Kiwi golfers' worldwide mission makes a memorable stop at Hilton Head Island
HILTON HEAD ISLAND, S.C. -- For a couple of New Zealanders on a mission of world golf, the longest round of the year ended on the 18th hole at Harbour Town Golf Links almost 12 hours after it started.
But you could never accuse Michael Goldstein and Jamie Patton of slow play.
In fact, the two junior attorneys completed rounds this year in less than 90 minutes, taking 12 months to conquer the world of golf and challenge themselves while raising money for the First Tee of New Zealand. But on this day, Harbour Town's finishing hole marked not only their 18th hole of the day, but their 18th golf course of the day in what would be known as the Hilton Head Island Composite Challenge.
As it turns out, when members of the Hilton Head Island-Bluffton Chamber of Commerce invited Goldstein and Patton to play golf on Hilton Head Island, they knew the pair would only visit for a couple days. Since Hilton Head Island offers so much golf, they cooked up this idea for the Kiwi golfers play a hole on each of 18 golf courses.
It started with the 17th hole on the Arthur Hills Course at Palmetto Hall and ended in the shadow of the famous red-and-white lighthouse at Harbour Town.
Goldstein managed to reach the green of the difficult 18th at Harbour Town in regulation. His partner made double bogey. Both left exhausted after the longest round of golf in their quest. It represented their 158th round of the year -- and they're not even halfway finished, traveling from New Zealand to Australia, through the United States and eventually to Europe and Asia and before returning home to end the year.
"This will be a day we will always remember," Goldstein said of the challenge at Hilton Head. "It was spectacular."
Hilton Head Island officials greeted the 25-year-old players, both of whom play to about a 5-handicap, with champagne at the end of the round.
"We were glad to have them," said Cary Corbitt, director of sports and retail for the Sea Pines Resort. "They are really nice guys and good players. It's a tremendous task they're undertaking, a very unique idea benefiting a good cause."
Corbitt's resort provided three of the venues for the monumental day, including Harbour Town.
The quest sounds like dream golf vacation. Really, it's a lot of work.
The idea for the project was born in the fall of 2009 as Goldstein and Patton worked in Wellington, the capital of New Zealand. Having just completed internships as attorneys after years of college, they wanted to do something extraordinary while still young. So they cooked up this idea to play a round of golf every day for a year and travel the world.
As they started shopping their idea, the golfers received overwhelming support locally and abroad. They mapped out the details of the first couple of months of their journey, planning the rest on the fly, drumming up support at night through blogs and e-mails while scheduling more stops around the world.
"We thought we could make this work," Goldstein said. "It's an adventure. Life is too short."
The golfers have mostly funded their own journey, except for most of the golf and some of the lodging, which has been donated.
"We're really doing this on the cheap," Goldstein said.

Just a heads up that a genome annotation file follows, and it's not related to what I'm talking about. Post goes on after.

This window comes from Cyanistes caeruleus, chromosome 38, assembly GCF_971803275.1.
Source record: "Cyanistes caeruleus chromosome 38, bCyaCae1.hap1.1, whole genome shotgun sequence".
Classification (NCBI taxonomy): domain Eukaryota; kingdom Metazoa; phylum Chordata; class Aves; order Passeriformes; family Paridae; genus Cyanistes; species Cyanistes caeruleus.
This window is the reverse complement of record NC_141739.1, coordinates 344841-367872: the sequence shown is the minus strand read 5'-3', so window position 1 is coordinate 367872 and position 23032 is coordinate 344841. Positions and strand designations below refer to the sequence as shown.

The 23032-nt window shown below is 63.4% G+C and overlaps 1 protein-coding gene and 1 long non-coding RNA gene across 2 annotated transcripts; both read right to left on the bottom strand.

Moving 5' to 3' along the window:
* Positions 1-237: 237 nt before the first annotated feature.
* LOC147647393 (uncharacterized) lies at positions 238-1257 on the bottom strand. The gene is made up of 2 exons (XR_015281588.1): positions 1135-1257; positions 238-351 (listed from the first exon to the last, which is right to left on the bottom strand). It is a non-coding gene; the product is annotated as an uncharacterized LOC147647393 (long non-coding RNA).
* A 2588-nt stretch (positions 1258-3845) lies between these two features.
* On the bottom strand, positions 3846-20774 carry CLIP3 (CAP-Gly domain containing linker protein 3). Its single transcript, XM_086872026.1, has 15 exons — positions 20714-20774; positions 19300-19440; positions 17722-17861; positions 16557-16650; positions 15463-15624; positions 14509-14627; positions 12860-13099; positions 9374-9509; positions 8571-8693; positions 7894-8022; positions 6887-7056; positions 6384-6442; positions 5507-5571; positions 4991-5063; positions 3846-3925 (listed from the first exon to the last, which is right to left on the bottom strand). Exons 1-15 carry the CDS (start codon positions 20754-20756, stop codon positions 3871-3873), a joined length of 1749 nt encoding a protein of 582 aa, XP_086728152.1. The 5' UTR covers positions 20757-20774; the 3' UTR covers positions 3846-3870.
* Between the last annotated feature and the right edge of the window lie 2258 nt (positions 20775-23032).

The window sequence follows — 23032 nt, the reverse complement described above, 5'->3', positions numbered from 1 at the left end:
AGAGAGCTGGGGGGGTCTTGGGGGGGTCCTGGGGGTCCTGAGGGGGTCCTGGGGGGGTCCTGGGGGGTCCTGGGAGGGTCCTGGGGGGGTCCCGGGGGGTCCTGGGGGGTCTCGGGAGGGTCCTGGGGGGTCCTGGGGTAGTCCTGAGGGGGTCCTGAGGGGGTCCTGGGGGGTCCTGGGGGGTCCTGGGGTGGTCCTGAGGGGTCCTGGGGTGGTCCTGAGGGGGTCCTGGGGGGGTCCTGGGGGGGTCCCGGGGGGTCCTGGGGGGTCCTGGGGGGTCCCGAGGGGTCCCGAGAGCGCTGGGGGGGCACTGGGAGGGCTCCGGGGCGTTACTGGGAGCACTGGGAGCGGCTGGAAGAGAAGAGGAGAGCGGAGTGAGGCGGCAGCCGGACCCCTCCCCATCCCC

When they arrived in the United States this spring, they bought a 1988 Dodge Ram van in Berkeley, Calif. The Dodgie, as they call it, has served as a real workhorse. At one point, they drove 22 hours straight through from Scottsdale, Ariz., to Dallas. When they can't find lodging, Goldstein and Patton sleep in the van. At Hilton Head Island, though, the community provided accommodations.
At some points in the journey, they've stayed in people's homes.
On June 6, the day before the Hilton Head Island composite round, they teed off at the Retreat Course, a Davis Love III design at Sea Island, Ga., shortly before thunderstorms hit. So they decided to head north on I-95 toward Hilton Head Island to find a break in the weather.
Then, the unthinkable happened: The van broke down.
Towed to Hilton Head, they found more storms ahead. At 6:20 p.m., their van in the repair shop, they actually set out on foot with their golf clubs, looking for a golf course so they could extend the streak. About 30 minutes later, they stumbled upon The Golden Bear at Indigo Run, a private Jack Nicklaus course on Hilton Head Island.
It started raining again, so they stashed their golf bags in the bushes, pulled three clubs apiece and started running. The round took less than 90 minutes. Somehow, Patton managed to birdie the last hole, perhaps a present from the golf gods; although on this day it Goldstein's birthday, not Patton's.
Their list of golf courses is impressive. For example, they played the TPC at Sawgrass in Ponte Vedra Beach, Fla. And after playing Hilton Head Island, they took on the Ocean Course at Kiawah Island, a former Ryder Cup site near Charleston, S.C., and by far the most difficult course they've played in the their journey, they said.
Their best rounds, though not their lowest scores, came in California. Goldstein fired a 75 at Cypress Point. Patton shot 76 at San Francisco Golf Club.
On July 12, they're set to fly to London, where they will get another car -- this one borrowed from a Scottish relative of Patton. Their journey will cover St. Andrews during the British Open and Celtic Manor in Wales during the Ryder Cup. Along the way, they continue to blog and gather support on their website, PureGolf2010.com.
You can follow their progress and donate to their cause. Their goal? To raise more than $100,000 in New Zealand currency for a First Tee program that began only a few years ago. Goldstein and Patton also document their progress on Facebook.
They have a long way to go, in both golf and fund-raising, but as they add more support, all their goals seem reachable.
June 8, 2010